Creativity refers to the phenomenon whereby something new is created which has some kind of subjective value (such as a joke, a literary work, a painting or musical composition, a solution, an invention etc.). It is also the qualitative impetus behind any given act of creation, and it is generally perceived to be associated with intelligence and cognition.
The range of scholarly interest in creativity includes a multitude of definitions and approaches involving several disciplines; psychology, cognitive science, education, philosophy (particularly philosophy of science), technology, theology, sociology, linguistics, business studies, and economics, taking in the relationship between creativity and general intelligence, mental and neurological processes associated with creativity, the relationships between personality type and creative ability and between creativity and mental health, the potential for fostering creativity through education and training, especially as augmented by technology, and the application of creative resources to improve the effectiveness of learning and teaching processes.
In a summary of scientific research into creativity Michael Mumford suggested: "Over the course of the last decade, however, we seem to have reached a general agreement that creativity involves the production of novel, useful products" (Mumford, 2003, p. 110). Creativity can also be defined "as the process of producing something that is both original and worthwhile" or "characterized by originality and expressiveness and imaginative". What is produced can come in many forms and is not specifically singled out in a subject or area. Authors have diverged dramatically in their precise definitions beyond these general commonalities: Peter Meusburger reckons that over a hundred different analyses can be found in the literature.
Co-creation promises to break down the barriers between researchers, consumers and marketers. But how much substance is there behind all the hype? Sheila Keegan of Campbell Keegan and Jeremy Brown of Sense take sides in the debate.
Participatory design (known before as 'Cooperative Design') is an approach to design attempting to actively involve all stakeholders (e.g. employees, partners, customers, citizens, end users) in the design process in order to help ensure the product designed meets their needs and is usable. The term is used in a variety of fields e.g. software design, urban design, architecture, landscape architecture, product design, sustainability, graphic design, planning or even medicine as a way of creating environments that are more responsive and appropriate to their inhabitants' and users' cultural, emotional, spiritual and practical needs. It is one approach to placemaking. It has been used in many settings and at various scales. Participatory design is an approach which is focused on processes and procedures of design and is not a design style. For some, this approach has a political dimension of user empowerment and democratization. For others, it is seen as a way of abrogating design responsibility and innovation by designers.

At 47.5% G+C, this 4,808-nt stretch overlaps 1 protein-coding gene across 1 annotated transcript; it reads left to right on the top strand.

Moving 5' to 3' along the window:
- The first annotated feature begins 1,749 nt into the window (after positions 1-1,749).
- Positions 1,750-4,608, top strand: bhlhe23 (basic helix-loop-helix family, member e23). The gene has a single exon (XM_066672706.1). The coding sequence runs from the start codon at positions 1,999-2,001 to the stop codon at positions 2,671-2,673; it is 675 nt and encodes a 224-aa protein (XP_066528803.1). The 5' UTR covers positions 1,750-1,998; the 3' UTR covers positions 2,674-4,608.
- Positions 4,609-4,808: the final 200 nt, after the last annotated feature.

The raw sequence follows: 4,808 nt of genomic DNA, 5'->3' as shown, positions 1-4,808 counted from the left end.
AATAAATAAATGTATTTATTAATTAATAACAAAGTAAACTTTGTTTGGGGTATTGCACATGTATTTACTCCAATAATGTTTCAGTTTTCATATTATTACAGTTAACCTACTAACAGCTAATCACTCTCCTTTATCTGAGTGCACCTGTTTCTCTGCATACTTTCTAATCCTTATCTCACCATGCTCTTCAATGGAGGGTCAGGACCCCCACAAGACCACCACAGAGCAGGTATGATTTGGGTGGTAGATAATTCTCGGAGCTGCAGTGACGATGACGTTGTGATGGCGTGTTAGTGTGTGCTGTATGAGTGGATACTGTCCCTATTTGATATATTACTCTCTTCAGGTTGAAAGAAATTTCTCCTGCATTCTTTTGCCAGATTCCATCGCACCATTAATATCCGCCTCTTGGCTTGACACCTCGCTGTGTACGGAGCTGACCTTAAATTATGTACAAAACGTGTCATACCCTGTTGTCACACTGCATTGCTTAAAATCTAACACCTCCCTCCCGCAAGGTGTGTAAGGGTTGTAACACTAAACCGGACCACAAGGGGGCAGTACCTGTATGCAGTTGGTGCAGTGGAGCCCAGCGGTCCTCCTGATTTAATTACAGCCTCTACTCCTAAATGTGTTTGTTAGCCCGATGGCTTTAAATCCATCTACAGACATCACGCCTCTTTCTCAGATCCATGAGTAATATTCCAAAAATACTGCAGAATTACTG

In participatory design participants (putative, potential or future) are invited to cooperate with designers, researchers and developers during an innovation process. Potentially, they participate during several stages of an innovation process: they participate during the initial exploration and problem definition both to help define the problem and to focus ideas for solution, and during development, they help evaluate proposed solutions.
Co-creation is a form of marketing strategy or business strategy that emphasizes the generation and ongoing realization of mutual firm-customer value. It views markets as forums for firms and active customers to share, combine and renew each other's resources and capabilities to create value through new forms of interaction, service and learning mechanisms. It differs from the traditional active firm – passive consumer market construct of the past.
Co-created value arises in the form of personalised, unique experiences for the customer (value-in-use) and ongoing revenue, learning and enhanced market performance drivers for the firm (loyalty, relationships, customer word of mouth). Value is co-created with customers if and when a customer is able to personalize his or her experience using a firm's product-service proposition – in the lifetime of its use – to a level that is best suited to get his or her job(s) or tasks done and which allows the firm to derive greater value from its product-service investment in the form of new knowledge, higher revenues/profitability and/or superior brand value/loyalty.
Scholars C.K. Prahalad and Venkat Ramaswamy introduced the concept in their 2000 Harvard Business Review article, "Co-Opting Customer Competence". They developed their arguments further in their book, published by the Harvard Business School Press, The Future of Competition, where they offered examples including Napster and Netflix showing that customers would no longer be satisfied with making yes or no decisions on what a company offers. Value will be increasingly co-created by the firm and the customer, they argued, rather than being created entirely inside the firm. Co-creation in their view not only describes a trend of jointly creating products. It also describes a movement away from customers buying products and services as transactions, to those purchases being made as part of an experience. The authors held that consumers seek freedom of choice to interact with the firm through a range of experiences. Customers want to define choices in a manner that reflects their view of value, and they want to interact and transact in their preferred language and style.
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